Gonorrhea is a sexually transmitted infection (STI) caused by the bacterium Neisseria gonorrhoeae. It can affect both men and women, but symptoms are often more severe in women.
Gonorrhea is spread through vaginal, anal, or oral sex with an infected person. It can also be passed from an infected mother to her baby during childbirth.
The symptoms of gonorrhea can vary but may include:
- Painful or burning sensation when urinating
- Abnormal discharge from the vagina or penis
- Painful bowel movements
- Pain or tenderness in the testicles
- Sore throat (if the infection is in the throat)
- Anal itching, discharge, or bleeding (if the infection is in the anus)
However, some people with gonorrhea may not have any symptoms at all, which can make it difficult to detect and treat.
If left untreated, gonorrhea can lead to serious health problems, including infertility, pelvic inflammatory disease (PID), and an increased risk of HIV transmission.
How to treat Gonorrhea?
Gonorrhea can be treated with antibiotics. However, there is growing concern about antibiotic-resistant strains of the bacteria, which makes it important to follow the recommended treatment and to practice safe sex to prevent reinfection. The treatment for gonorrhea usually involves a single dose of antibiotics, but the specific medication and dosage will depend on the severity of the infection and the individual's medical history.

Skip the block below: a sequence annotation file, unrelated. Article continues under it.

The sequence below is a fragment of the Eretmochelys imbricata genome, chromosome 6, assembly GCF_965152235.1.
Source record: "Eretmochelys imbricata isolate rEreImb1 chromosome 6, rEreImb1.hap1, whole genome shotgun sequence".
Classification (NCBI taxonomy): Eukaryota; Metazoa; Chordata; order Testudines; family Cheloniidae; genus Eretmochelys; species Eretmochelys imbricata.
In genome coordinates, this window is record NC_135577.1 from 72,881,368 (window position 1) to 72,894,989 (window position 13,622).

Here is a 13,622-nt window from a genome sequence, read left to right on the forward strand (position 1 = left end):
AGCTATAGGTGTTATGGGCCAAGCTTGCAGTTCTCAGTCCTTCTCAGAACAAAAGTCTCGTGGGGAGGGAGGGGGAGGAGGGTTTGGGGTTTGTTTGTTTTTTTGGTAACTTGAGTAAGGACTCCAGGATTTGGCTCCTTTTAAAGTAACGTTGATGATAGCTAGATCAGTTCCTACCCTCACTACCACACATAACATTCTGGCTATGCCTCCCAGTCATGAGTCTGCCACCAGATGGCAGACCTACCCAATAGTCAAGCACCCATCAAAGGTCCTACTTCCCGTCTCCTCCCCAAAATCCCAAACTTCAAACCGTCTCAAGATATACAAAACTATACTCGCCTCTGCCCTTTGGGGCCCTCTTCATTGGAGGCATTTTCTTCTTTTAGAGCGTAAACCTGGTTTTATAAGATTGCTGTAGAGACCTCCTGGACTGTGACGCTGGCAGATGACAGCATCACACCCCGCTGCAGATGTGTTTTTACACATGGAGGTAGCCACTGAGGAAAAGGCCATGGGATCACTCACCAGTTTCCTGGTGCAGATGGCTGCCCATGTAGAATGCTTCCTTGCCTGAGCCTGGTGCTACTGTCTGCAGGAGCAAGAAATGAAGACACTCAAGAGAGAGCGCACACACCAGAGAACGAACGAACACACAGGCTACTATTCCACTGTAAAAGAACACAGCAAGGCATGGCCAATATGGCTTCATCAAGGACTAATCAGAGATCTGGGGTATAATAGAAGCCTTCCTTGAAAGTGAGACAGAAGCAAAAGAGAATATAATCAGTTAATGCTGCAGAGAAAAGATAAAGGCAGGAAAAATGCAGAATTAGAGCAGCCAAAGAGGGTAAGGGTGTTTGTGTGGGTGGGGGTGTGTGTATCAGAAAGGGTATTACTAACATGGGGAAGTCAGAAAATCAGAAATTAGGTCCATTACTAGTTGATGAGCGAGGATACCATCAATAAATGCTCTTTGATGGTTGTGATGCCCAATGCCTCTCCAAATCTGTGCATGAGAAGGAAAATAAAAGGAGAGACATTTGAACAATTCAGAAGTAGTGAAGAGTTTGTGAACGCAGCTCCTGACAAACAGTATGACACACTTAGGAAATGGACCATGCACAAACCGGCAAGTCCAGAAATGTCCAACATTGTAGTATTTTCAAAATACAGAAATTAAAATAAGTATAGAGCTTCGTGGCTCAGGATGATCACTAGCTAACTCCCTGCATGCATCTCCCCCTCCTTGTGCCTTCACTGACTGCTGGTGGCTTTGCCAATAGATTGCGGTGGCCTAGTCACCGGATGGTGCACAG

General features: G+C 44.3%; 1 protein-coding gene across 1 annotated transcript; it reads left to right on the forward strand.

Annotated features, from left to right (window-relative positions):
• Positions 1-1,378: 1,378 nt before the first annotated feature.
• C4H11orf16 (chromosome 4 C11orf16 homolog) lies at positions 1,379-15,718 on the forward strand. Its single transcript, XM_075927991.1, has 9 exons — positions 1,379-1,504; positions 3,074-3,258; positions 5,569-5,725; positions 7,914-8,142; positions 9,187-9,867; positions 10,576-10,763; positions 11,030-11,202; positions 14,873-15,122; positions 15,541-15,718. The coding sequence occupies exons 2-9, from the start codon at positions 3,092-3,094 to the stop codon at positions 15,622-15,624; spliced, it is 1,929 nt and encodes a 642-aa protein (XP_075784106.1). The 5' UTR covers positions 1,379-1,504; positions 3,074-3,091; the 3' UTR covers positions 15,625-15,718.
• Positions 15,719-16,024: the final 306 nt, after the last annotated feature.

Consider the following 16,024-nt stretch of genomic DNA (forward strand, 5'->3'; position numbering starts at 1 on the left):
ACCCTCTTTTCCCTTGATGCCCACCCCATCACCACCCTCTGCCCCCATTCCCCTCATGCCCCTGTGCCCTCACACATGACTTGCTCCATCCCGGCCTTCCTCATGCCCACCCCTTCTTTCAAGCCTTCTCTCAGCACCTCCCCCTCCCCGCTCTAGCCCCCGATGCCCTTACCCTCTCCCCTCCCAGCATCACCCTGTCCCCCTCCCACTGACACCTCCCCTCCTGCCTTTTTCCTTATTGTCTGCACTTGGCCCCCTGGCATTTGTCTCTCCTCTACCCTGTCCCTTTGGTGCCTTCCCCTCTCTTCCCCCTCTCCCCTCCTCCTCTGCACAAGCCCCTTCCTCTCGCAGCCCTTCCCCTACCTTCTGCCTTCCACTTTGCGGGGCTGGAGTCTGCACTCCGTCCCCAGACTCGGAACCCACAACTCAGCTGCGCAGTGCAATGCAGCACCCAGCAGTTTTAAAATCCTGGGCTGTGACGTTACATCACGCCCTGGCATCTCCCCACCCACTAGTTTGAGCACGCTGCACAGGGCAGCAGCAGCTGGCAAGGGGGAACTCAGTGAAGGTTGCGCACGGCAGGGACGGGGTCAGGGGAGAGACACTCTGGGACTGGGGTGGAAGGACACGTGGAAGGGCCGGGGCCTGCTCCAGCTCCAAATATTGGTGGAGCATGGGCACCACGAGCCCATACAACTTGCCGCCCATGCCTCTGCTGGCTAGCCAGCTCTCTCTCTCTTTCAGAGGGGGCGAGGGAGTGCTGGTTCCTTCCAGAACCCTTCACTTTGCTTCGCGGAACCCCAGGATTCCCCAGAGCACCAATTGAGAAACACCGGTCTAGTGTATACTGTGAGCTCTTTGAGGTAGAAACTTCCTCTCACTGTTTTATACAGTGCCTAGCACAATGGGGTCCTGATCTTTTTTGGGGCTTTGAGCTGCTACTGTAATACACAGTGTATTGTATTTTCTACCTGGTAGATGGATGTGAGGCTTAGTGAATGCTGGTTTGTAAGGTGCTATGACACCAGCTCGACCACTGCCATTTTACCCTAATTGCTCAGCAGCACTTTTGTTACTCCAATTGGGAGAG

Common antibiotics can be used to treat gonorrhea include Suprax (400mg) tablets and Azithromycin tablets.
It's important to complete the full course of antibiotics as directed, even if symptoms improve before the medication is finished.
In addition to antibiotic treatment, it's important to inform recent sexual partners so they can get tested and treated as well. It's also important to refrain from sexual activity until treatment is completed and follow-up testing confirms that the infection has been successfully treated.
If complications arise, such as pelvic inflammatory disease or other infections, additional treatment may be required. It's important to follow up with a healthcare provider to monitor for any complications and ensure that the infection has been fully treated.
Further information about Gonorrhea you can also visit the NHS site.